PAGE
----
Back to 2 Chronicles 30 with Hezekiah. Many that gathered to celebrate the Passover were not ritually cleansed; normally, this would have incurred the wrath of God, but Hezekiah prayed for those who weren’t able to purify themselves according to the Lord’s mandated ritual: “May the good Lord provide atonement for everyone who prepares his heart to seek God, the Lord God of his fathers, though he is not cleaned according to the purification of the sanctuary” (2 Chronicles 30:18-19). Hezekiah says in his prayer here that the heart of the individual matters more the ritualistic purification, than bodily cleansing. Though the Jews weren’t physically clean, their hearts were pure before the Lord — and the text says that “the Lord listened to Hezekiah and healed the people” (2 Chronicles 30:20).

The Lord healed them, granted them pardon, even though they didn’t meet the purification mandate. In the eyes of the Lord, moral purity matters more than bodily purity. The problem with the Pharisees in the New Testament is that they failed to understand that the rituals are really about the heart, that, if the heart is right with the Lord, if the heart is pure, if someone is pure in heart, then he or she can please God even if their bodies are not clean, that someone can offer a sacrifice before the Lord even if the individual has not taken a shower because what matters most to God is one’s heart. In the New Testament, the Pharisees make a big deal out of washing one’s hands before eating:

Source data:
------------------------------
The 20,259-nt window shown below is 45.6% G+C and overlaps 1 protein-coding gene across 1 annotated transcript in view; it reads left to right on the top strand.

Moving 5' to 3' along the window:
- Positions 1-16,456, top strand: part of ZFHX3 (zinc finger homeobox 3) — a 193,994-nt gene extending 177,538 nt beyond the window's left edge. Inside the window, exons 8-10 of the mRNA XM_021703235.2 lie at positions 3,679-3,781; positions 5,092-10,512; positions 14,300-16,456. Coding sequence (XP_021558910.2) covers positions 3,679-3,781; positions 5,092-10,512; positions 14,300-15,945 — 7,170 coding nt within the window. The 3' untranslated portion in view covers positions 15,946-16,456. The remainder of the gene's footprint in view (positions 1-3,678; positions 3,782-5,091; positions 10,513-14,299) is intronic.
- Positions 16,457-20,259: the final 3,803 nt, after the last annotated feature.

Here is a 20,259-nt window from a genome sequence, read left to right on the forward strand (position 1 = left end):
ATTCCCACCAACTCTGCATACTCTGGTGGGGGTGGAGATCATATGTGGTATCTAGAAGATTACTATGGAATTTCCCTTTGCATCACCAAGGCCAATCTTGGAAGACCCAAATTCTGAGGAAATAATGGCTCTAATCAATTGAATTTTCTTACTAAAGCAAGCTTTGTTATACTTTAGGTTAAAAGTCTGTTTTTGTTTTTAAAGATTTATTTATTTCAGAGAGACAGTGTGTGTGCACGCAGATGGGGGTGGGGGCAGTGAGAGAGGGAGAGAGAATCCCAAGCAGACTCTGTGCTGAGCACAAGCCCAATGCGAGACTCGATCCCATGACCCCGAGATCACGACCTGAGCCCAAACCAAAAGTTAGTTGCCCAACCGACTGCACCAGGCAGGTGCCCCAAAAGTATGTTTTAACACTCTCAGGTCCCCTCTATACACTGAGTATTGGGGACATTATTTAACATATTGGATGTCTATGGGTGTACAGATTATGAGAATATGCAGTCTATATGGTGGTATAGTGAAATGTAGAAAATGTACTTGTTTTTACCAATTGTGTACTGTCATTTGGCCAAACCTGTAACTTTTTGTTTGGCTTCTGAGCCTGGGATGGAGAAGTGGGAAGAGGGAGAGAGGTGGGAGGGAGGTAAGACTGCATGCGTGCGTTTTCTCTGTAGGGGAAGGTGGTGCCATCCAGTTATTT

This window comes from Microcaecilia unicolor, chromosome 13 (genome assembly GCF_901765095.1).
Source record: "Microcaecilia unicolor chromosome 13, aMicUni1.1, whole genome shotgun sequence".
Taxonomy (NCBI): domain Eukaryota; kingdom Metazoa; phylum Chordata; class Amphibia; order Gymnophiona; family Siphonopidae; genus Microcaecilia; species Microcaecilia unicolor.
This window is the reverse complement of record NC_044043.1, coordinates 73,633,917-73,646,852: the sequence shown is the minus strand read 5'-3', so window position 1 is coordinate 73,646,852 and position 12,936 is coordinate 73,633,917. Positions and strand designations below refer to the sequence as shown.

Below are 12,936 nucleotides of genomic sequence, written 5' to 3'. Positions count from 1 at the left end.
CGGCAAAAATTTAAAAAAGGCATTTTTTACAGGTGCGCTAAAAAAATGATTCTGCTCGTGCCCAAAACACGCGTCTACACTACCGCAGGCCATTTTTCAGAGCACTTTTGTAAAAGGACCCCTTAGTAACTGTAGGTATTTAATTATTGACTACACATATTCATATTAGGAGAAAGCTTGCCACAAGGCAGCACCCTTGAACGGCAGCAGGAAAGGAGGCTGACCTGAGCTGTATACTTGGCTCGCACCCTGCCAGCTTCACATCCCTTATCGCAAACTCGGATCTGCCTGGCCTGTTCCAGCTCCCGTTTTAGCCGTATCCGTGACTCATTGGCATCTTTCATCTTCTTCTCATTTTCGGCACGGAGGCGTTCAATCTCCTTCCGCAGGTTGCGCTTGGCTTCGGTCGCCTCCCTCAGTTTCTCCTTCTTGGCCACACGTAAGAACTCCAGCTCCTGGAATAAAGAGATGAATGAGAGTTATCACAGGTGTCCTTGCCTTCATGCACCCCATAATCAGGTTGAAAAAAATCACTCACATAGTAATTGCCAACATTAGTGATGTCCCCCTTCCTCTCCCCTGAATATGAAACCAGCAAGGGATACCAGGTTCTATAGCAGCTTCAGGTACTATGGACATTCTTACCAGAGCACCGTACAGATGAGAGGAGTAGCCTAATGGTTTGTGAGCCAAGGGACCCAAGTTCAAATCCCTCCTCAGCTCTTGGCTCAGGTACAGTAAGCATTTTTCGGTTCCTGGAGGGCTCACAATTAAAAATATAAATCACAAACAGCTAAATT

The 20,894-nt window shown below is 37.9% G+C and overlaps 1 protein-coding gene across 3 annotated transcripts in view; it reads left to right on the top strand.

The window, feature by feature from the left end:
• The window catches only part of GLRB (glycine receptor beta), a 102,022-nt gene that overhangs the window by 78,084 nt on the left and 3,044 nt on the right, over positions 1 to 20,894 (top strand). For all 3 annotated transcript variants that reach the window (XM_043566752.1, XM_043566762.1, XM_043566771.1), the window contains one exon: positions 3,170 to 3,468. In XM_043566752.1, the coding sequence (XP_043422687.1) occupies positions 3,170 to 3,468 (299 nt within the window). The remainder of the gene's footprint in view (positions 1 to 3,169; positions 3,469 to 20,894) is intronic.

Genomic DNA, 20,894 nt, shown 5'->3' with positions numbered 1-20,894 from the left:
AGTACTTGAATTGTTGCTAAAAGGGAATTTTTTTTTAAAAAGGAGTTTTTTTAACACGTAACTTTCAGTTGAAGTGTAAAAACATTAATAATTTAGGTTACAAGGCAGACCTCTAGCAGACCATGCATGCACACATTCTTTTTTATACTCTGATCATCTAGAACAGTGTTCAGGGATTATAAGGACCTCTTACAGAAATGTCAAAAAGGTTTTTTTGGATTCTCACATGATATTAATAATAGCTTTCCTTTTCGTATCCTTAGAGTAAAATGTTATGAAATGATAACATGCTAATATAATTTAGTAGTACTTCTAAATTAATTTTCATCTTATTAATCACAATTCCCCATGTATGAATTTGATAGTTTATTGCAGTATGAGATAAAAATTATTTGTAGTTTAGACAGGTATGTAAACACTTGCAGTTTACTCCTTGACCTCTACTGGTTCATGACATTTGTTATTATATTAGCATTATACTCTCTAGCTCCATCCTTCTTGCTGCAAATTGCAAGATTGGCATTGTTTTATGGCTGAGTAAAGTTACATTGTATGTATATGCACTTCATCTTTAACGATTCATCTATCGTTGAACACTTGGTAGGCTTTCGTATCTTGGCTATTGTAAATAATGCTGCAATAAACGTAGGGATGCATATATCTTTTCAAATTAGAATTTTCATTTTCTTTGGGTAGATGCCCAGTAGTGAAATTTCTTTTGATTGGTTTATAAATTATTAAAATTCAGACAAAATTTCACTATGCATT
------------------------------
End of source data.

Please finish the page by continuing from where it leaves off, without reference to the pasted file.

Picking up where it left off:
Then the scribes and Pharisees who were from Jerusalem came to Jesus, saying, 2 “Why do Your disciples transgress the tradition of the elders? For they do not wash their hands when they eat bread.”

3 He answered and said to them, “Why do you also transgress the commandment of God because of your tradition?4 For God commanded, saying, ‘Honor your father and your mother’; and, ‘He who curses father or mother, let him be put to death.’ 5 But you say, ‘Whoever says to his father or mother, “Whatever profit you might have received from me is a gift to God”— 6 then he need not honor his father or mother.’ Thus you have made the commandment of God of no effect by your tradition. 7 Hypocrites! Well did Isaiah prophesy about you, saying: